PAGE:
Comments / Questions (35)

country flag Jennifer Jolliffe wrote:

Hi, could you please add to your website a sizing chart with chest measurments, etcetera, that relate to your patten sizing, that is S, L, XL etcetera. I have looked but can't find it anywhere. I just want to make sure i am looking at the right size when knitting the patten. Also, do you have patterns on your website that are not free as I would like to see your range? Thank you, Jennifer

17.07.2022 - 10:04

DROPS Design answered:

Hi Jennifer, You will find a size chart at the bottom of the pattern. Happy crafting!

18.07.2022 - 06:58

country flag Stephanie wrote:

Ihr habt so tolle Modelle, leider sind die Anleitungen oft nicht gut verständlich geschrieben, besonders die Diagramme sind immer irreführend. Schade, dass Ihr die Charts nicht genauso schreibt, wie andere auch, das wäre wesentlich einfacher.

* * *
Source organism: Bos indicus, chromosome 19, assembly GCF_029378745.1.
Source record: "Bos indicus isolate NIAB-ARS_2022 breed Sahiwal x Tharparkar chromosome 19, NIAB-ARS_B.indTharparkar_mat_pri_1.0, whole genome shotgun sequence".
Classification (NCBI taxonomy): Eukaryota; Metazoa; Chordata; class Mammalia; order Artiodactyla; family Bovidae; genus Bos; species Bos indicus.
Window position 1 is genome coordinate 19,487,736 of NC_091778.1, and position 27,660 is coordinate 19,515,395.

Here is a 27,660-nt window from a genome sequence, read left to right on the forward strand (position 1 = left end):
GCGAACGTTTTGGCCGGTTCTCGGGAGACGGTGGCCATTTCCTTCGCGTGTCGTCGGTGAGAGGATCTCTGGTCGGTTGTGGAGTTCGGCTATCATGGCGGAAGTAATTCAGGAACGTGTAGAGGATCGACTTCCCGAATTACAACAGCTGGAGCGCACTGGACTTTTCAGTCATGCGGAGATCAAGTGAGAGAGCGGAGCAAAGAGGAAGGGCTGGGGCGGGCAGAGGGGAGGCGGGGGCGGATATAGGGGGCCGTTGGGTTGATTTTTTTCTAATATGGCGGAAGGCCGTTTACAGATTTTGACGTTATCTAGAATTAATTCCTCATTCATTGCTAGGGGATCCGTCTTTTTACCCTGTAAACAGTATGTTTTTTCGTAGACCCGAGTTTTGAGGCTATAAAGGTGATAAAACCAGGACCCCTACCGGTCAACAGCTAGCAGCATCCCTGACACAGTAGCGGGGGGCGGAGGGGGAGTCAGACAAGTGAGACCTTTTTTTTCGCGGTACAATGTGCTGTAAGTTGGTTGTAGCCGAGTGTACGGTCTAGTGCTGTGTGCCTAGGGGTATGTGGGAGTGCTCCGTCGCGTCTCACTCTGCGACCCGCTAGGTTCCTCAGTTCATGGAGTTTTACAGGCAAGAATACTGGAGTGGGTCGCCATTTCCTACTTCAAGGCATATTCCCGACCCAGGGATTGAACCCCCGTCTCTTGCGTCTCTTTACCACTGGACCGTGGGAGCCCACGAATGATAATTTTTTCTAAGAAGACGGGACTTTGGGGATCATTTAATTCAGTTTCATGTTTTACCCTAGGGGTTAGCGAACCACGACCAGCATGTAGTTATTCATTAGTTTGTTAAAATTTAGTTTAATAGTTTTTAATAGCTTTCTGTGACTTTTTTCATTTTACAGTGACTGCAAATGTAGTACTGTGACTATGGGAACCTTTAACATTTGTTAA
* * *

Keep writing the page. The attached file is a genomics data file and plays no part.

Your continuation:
18.01.2022 - 13:05

country flag Ana wrote:

Se podria tejer este patron pero con ganchillo en lugar de agujas?

04.02.2021 - 10:04

DROPS Design answered:

Hola Ana, no, ese sería un patrón completamente diferente. Buen trabajo!

04.02.2021 - 17:35

country flag Nathalie wrote:

Bonjour, je ne comprends pas comment sont les emmanchures. Sur les photos, les manches commencent après les épaules alors que sur le schéma et dans les explications, il faut rabattre des mailles.

26.09.2020 - 18:33

DROPS Design answered:

Bonjour Nathalie, ce modèle est relativement large (cf schéma et mesures), mais il et monté comme d'habitude - les épaules tomberont donc légèrement sur le haut des épaules. vérifiez les mesures sur un vêtement similaire que vous avez et dont vous aimez la forme. Bon tricot!

28.09.2020 - 09:34

country flag Rita Ferrara wrote:

Il diagramma per come e´ stato disegnato trae in inganno. Praticamente i gettati si sa che sono sempre tra due maglie, per tanto risulta che i gettati del 3-5 e 7 ferro risultano allineati, mentre allineati sono solamente i gettati del 3 e 7 ferro e cosi via. Disegnare il gettato sul rigo del quadretto per simulare i due punti crea confusione. Correggere.

29.07.2020 - 15:05

country flag Alejandra wrote: